The bond that two sisters share can be extremely powerful, especially in the wake of a traumatic family event. In Natalie Chaidez’s Pound For Pound series, the power of sisterhood is put to the test with the story of underground MMA fighter Dani Libra. Ballsy, violent and utterly engrossing, Pound For Pound is the kind of indie comic series that will keep you invested from start to finish.
The series is published by TKO Studios, which binge releases full comic collections at once. So, rather than wait six months to read the full story, I was able to read six issues in one sitting. It’s indie comic storytelling at its finest.
Down and dirty south of the border
Chaidez doesn’t waste any time in introducing the reader to the gritty underworld of illegal MMA fighting. The opening sequence involves Dani beating the shit out of her opponent while remembering the death of her parents. Within the first few panels, Chaidez establishes her protagonist as a badass who is willing to fight anyone who stands in her way.
Dani wins the fight, but the local drug kingpin is pissed off that she didn’t take a dive. In retaliation, Dani’s sister Hespi is kidnapped. Dani tracks down her surrogate father, Sal Marzilli, and they go on the warpath together.
The relationship between Dani and Marzilli forms an integral part of the series. Marzilli is as gruff and surly as they come, but the love he has for Dani means he’ll follow her to hell and back. Their snarky, back and forth banter is one of the strongest parts of Pound For Pound.
Dani’s complexity is intriguing as well. The way she wrestles with her blackouts and tries to piece together her past makes for some excellent scenes. The flashbacks she has of her parents are touching and deeply tragic.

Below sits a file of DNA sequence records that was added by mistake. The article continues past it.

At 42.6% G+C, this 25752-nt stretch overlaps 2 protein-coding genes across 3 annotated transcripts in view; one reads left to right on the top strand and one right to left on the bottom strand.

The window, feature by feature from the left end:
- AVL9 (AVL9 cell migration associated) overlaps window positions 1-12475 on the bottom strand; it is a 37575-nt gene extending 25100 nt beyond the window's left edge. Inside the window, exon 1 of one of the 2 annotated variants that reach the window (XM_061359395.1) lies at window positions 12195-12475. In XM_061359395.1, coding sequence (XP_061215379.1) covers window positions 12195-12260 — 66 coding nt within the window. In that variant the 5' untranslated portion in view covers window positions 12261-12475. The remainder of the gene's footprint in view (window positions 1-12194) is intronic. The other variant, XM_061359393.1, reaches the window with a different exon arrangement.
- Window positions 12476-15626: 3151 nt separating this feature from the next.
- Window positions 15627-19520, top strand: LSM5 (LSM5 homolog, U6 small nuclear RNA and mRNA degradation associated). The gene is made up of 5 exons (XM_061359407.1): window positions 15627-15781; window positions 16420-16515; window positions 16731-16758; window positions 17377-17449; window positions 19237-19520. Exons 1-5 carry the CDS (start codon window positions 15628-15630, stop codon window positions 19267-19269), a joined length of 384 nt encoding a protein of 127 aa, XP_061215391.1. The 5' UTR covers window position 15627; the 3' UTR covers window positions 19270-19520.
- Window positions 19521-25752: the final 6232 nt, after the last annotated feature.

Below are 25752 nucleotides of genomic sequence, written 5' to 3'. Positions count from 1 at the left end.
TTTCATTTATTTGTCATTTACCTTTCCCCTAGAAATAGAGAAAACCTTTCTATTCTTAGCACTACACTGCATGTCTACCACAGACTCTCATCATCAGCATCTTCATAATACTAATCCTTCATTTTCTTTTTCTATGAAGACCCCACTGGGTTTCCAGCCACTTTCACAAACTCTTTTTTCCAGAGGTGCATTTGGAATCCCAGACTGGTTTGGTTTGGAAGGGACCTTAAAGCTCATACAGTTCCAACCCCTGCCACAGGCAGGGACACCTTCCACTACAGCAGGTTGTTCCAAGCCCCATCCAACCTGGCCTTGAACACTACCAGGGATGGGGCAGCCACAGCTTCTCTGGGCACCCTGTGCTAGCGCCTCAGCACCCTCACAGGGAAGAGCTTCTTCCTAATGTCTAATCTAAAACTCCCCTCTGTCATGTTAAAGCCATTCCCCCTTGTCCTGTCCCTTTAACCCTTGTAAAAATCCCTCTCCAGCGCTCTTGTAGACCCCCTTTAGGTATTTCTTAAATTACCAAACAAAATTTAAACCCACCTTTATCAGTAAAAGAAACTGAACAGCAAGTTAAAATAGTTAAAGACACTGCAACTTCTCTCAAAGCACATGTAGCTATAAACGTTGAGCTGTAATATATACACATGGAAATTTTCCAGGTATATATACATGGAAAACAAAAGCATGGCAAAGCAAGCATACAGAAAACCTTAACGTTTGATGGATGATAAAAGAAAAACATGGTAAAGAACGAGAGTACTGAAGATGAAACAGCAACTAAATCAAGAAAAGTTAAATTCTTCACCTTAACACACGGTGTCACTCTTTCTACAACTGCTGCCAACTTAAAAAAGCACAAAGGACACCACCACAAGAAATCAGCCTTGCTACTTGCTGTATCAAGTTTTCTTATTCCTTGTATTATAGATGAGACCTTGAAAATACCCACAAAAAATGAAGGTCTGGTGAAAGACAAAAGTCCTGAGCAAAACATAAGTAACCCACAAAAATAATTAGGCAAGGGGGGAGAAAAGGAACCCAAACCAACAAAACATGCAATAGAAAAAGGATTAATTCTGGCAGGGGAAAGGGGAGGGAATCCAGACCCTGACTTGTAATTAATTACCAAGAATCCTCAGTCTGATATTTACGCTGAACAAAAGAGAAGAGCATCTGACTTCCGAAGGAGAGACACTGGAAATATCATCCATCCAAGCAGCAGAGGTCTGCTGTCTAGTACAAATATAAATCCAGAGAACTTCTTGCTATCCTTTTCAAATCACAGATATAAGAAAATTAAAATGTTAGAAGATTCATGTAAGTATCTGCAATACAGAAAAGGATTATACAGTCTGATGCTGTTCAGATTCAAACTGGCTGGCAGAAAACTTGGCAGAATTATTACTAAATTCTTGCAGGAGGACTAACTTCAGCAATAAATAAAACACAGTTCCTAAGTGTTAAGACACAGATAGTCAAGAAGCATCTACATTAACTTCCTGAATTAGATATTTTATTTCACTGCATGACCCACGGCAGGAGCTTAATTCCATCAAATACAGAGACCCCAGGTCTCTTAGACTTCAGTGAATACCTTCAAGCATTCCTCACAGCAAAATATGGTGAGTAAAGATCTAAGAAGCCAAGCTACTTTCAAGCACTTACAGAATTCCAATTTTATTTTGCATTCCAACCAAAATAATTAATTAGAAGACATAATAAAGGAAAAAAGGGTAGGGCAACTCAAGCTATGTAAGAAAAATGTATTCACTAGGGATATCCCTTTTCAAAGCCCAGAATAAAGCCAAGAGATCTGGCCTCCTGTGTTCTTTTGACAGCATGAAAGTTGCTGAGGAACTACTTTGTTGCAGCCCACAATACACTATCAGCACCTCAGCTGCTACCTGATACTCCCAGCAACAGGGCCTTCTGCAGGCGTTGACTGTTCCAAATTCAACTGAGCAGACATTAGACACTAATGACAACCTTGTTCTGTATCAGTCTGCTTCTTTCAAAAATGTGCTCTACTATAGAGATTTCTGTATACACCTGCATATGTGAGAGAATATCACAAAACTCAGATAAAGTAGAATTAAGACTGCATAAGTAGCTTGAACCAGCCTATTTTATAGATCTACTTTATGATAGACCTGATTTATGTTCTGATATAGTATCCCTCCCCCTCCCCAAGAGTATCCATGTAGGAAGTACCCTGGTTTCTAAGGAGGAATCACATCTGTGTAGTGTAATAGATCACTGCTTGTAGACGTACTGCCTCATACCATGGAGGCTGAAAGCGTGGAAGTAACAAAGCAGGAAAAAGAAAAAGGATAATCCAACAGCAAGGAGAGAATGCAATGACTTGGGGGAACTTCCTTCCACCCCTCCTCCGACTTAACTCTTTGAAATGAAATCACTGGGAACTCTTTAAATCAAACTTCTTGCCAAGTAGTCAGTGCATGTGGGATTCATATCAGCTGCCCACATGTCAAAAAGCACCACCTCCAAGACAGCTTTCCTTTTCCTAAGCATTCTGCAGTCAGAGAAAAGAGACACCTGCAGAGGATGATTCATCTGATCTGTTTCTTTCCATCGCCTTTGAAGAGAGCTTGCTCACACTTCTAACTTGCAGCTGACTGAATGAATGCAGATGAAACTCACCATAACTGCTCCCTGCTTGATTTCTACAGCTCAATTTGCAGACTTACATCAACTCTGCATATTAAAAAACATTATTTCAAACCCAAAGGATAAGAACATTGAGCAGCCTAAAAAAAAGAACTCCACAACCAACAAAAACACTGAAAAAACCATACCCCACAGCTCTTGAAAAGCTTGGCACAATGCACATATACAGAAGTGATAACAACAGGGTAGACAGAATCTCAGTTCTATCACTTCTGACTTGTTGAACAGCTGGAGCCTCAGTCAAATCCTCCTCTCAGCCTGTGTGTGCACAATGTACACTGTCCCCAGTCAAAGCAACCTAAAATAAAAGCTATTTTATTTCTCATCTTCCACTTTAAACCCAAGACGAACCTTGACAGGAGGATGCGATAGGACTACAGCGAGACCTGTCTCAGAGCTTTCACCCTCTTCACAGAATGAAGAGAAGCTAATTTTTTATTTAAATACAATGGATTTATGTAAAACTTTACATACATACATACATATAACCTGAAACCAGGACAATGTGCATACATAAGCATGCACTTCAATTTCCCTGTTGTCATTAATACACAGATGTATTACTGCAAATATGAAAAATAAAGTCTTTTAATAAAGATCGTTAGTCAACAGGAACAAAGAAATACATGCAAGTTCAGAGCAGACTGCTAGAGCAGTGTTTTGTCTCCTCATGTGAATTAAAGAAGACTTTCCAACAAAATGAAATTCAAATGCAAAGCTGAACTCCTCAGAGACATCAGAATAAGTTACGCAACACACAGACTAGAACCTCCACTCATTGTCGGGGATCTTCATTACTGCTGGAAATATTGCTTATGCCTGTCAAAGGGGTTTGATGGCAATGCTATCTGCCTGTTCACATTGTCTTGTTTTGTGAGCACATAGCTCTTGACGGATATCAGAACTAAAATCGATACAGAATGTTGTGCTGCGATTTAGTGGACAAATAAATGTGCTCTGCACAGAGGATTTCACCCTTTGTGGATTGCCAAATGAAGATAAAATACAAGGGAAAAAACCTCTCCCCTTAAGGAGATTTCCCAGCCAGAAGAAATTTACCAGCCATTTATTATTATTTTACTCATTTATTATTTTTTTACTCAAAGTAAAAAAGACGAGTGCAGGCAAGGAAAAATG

Rednecks, cults and blood
The world of Pound For Pound is as visceral as its protagonist. On the quest to find her sister, Dani encounters all manner of freaks and monsters. At one point, she finds herself in the clutches of a hillbilly border patrol commune. Chaidez is brilliant at weaving fantasy into a down to earth setting.
Fight scenes are gory and bloody, with artists Andy Belanger and Daniela Miwa serving up plenty of violence. There’s broken bones and caved in skulls galore. But there are also softer moments, such as the exchanges that Dani has with Hespi and Marzilli. Character expressions are drawn beautifully, with emotions captured without the need for speech.
There’s a generous amount of twists and turns that will keep readers guessing as well. What starts out as a standard revenge plot develops into a complicated web of family ties. Dani is forced to confront her trauma head on, and it’s not something that she can just punch her way through.
Despite all the blood and carnage, Pound For Pound never loses its emotional centre. At its core, it’s about the love two sisters have for each other. It’s about the power of family and the ability to overcome adversity.